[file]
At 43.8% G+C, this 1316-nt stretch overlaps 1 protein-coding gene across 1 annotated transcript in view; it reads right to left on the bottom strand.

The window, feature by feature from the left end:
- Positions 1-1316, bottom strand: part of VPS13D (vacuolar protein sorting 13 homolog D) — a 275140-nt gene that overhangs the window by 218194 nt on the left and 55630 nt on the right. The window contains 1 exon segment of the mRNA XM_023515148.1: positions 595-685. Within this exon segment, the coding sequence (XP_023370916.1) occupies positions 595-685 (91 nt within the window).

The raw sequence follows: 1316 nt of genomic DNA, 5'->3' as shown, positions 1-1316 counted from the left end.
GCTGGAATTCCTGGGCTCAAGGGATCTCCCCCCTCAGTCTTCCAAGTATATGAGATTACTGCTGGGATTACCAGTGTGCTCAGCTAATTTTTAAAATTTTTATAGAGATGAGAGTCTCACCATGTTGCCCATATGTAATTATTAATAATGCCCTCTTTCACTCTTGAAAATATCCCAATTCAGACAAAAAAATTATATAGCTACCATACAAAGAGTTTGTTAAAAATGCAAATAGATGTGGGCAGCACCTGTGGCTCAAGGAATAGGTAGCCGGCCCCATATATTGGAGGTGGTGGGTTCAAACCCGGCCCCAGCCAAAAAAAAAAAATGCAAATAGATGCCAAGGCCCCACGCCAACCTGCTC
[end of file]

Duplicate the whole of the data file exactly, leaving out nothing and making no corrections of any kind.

At 43.8% G+C, this 1316-nt stretch overlaps 1 protein-coding gene across 1 annotated transcript in view; it reads right to left on the bottom strand.

The window, feature by feature from the left end:
- Positions 1-1316, bottom strand: part of VPS13D (vacuolar protein sorting 13 homolog D) — a 275140-nt gene that overhangs the window by 218194 nt on the left and 55630 nt on the right. The window contains 1 exon segment of the mRNA XM_023515148.1: positions 595-685. Within this exon segment, the coding sequence (XP_023370916.1) occupies positions 595-685 (91 nt within the window).

The raw sequence follows: 1316 nt of genomic DNA, 5'->3' as shown, positions 1-1316 counted from the left end.
GCTGGAATTCCTGGGCTCAAGGGATCTCCCCCCTCAGTCTTCCAAGTATATGAGATTACTGCTGGGATTACCAGTGTGCTCAGCTAATTTTTAAAATTTTTATAGAGATGAGAGTCTCACCATGTTGCCCATATGTAATTATTAATAATGCCCTCTTTCACTCTTGAAAATATCCCAATTCAGACAAAAAAATTATATAGCTACCATACAAAGAGTTTGTTAAAAATGCAAATAGATGTGGGCAGCACCTGTGGCTCAAGGAATAGGTAGCCGGCCCCATATATTGGAGGTGGTGGGTTCAAACCCGGCCCCAGCCAAAAAAAAAAAATGCAAATAGATGCCAAGGCCCCACGCCAACCTGCTC